Toronto Police Services Board Statement Regarding the Decision in the Theriault Trial
The trial of Police Constable Michael Theriault and Christian Theriault into the assault of Dafonte Miller and obstruction of justice has now concluded. The Board recognizes that this verdict was reached after Justice Joseph Di Luca heard the evidence in open court, assessed this evidence, and applied the law to the facts as he found them, and found P.C. Theriault guilty of assault and both P.C. Theriault and Christian Theriault not guilty of attempting to obstruct justice. The Toronto Police Services Board appreciates that this trial has garnered considerable public interest given the circumstances. As has been the case since the assault came to light, our thoughts remain with Dafonte Miller and his journey to full physical and psychological recovery.
With the conclusion of the trial, the Board will now turn its attention to the section 11 investigation into this incident. Section 11 investigations are required under the Police Services Act when an investigation by the Special Investigations Unit, or SIU, has also occurred. Section 11 investigations require the Chief of Police to review the procedures, policies, governance, and all other relevant matters associated with a case, and are meant to identify, if any, systemic issues, concerns or areas for improvement in service delivery. It is normal practice for section 11 investigations to be put on hold until both the criminal investigation and trial have concluded, as has occurred in this case.
In this case, Chief Saunders had recommended that an independent police agency conduct the section 11 investigation in order to maintain the integrity of the process. As a result, the Waterloo Regional Police Service was identified as an independent and neutral agency that could undertake the section 11 investigation. It is the Board’s understanding that the section 11 investigation can now commence, pending any appeal of the verdict. If there is an appeal of the verdict, the Board would ask that the Waterloo Regional Police Service provide the public with an indication of the timing for the section 11 investigation, including when it can begin, and what steps will be undertaken to complete the investigation. The Board is requesting that, if the section 11 investigation must still await the outcome of any appeal, a fulsome public update be provided, enhancing both transparency and accountability in this process.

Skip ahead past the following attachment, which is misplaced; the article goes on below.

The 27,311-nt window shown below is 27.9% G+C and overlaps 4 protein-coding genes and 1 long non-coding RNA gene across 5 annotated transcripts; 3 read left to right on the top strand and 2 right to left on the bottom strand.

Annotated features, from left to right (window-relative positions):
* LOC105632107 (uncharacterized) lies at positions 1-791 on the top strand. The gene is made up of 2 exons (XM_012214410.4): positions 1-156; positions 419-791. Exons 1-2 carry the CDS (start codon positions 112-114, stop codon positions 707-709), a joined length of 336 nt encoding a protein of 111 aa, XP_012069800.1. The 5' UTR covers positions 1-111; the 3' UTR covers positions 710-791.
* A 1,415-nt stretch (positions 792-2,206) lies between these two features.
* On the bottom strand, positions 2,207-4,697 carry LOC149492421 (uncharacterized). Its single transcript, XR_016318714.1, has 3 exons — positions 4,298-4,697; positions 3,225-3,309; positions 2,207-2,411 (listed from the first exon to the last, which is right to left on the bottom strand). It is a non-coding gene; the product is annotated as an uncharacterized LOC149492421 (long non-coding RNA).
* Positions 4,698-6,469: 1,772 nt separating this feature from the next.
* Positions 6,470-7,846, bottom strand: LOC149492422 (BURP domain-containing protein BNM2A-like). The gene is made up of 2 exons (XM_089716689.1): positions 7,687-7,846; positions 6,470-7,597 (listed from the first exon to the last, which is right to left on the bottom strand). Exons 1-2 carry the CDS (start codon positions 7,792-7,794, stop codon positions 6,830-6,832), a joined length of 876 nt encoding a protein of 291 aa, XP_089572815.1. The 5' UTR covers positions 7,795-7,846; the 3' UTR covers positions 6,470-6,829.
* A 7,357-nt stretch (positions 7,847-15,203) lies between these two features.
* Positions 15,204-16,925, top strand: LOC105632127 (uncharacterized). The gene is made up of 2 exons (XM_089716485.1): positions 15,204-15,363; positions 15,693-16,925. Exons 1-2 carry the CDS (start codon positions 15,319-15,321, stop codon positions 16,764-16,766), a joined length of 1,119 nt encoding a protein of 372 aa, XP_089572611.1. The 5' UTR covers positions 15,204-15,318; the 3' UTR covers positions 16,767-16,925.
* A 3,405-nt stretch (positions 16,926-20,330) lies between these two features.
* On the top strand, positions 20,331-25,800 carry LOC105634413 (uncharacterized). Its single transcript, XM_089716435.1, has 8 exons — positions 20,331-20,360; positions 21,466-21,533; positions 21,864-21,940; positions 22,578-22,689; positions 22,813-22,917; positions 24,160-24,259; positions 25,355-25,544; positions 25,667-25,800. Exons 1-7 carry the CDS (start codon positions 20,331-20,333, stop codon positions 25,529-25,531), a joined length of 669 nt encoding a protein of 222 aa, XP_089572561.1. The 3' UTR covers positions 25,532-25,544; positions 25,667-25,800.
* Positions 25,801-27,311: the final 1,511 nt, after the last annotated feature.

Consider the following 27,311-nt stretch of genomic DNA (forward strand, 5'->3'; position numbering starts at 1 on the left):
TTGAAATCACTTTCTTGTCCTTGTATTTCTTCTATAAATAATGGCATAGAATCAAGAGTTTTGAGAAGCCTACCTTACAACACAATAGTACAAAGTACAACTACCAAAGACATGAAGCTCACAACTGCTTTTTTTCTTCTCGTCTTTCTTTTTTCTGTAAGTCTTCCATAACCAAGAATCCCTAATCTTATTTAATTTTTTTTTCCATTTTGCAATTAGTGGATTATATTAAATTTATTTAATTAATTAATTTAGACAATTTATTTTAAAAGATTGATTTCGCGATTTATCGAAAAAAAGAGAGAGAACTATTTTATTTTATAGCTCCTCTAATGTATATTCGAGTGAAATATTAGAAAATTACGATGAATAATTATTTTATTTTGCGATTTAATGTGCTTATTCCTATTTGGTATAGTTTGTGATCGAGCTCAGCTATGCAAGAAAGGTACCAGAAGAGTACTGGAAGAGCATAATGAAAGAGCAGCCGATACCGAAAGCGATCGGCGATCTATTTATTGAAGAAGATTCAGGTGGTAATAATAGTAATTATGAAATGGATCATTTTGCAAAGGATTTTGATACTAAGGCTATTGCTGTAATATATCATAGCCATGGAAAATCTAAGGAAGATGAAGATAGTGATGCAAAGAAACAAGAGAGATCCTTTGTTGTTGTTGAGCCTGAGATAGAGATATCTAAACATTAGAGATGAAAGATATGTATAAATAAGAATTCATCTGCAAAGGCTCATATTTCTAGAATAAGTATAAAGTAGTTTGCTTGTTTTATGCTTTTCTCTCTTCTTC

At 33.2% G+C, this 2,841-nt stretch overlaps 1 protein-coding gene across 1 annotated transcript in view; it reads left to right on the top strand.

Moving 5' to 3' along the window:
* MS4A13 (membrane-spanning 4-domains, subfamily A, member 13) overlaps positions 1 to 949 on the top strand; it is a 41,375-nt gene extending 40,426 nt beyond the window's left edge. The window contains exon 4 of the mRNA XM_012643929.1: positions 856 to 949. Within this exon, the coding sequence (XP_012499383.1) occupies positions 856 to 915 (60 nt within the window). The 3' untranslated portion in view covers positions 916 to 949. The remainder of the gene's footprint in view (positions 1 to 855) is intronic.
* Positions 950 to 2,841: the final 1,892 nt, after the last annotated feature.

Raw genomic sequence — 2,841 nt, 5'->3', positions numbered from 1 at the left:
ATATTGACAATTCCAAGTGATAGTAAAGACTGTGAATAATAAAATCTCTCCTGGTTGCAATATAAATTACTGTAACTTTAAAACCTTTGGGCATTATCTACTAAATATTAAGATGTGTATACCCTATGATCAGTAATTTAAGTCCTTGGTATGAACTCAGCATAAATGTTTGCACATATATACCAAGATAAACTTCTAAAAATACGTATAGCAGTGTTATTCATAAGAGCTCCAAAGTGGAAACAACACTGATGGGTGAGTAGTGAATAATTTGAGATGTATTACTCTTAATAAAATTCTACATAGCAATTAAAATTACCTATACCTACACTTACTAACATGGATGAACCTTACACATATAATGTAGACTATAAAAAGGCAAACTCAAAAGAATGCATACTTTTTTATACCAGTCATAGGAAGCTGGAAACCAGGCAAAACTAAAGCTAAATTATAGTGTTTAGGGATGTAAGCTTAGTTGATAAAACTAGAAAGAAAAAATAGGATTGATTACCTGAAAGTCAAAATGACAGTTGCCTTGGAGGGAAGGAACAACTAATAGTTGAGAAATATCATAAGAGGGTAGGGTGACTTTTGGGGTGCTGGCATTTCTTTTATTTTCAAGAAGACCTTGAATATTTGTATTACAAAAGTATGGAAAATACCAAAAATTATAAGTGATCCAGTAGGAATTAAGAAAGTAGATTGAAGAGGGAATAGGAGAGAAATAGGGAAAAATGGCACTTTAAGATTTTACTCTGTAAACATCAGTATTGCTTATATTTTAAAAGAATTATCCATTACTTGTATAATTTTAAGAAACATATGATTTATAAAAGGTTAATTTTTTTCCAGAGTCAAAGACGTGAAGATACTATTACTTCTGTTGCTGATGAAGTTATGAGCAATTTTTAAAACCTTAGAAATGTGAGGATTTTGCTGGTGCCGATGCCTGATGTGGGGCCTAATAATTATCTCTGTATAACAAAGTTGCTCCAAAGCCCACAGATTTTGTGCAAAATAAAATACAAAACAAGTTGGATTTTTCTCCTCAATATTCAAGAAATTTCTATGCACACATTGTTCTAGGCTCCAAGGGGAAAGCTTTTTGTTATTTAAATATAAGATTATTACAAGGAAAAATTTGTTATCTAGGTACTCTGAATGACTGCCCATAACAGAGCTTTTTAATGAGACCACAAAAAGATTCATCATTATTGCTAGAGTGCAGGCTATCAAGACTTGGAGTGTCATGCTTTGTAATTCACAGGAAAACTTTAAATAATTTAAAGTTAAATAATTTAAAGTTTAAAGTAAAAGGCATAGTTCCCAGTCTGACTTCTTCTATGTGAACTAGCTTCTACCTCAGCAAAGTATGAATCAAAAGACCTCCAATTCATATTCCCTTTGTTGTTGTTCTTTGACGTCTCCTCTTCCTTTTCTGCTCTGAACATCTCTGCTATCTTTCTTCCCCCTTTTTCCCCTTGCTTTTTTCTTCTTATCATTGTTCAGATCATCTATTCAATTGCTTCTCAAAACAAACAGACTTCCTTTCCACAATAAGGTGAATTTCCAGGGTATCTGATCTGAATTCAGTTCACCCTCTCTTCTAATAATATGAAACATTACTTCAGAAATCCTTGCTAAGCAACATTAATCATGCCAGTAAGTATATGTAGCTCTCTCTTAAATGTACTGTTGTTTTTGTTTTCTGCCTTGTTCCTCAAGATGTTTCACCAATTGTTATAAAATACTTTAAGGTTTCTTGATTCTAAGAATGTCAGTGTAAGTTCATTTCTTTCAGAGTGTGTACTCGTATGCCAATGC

At this time, P.C. Theriault remains suspended with pay, in accordance with the Police Service Act. It should be noted that a Professional Standards investigation into P.C. Theriault’s conduct had already commenced, but was suspended pending the conclusion of the court proceedings. That investigation will now resume.
This case has highlighted significant issues regarding public trust, accountability and transparency in policing, even more so during a time where, here in Toronto and in places around the world, these issues are at the forefront of public discussion and dialogue. In this case and others, the Board is committed to ensuring that where we can learn from what occurred, and make improvements to our training, procedures, systems and culture, we will do so. Our priority must always remain serving and protecting the public in an effective and equitable manner, incorporating community expectations and experiences into the work that we do. We must continue to focus on this priority, informed by cases like this one, as well as by a genuine and sustained desire to move forward, in partnership with the community.
Contact: Sandy Murray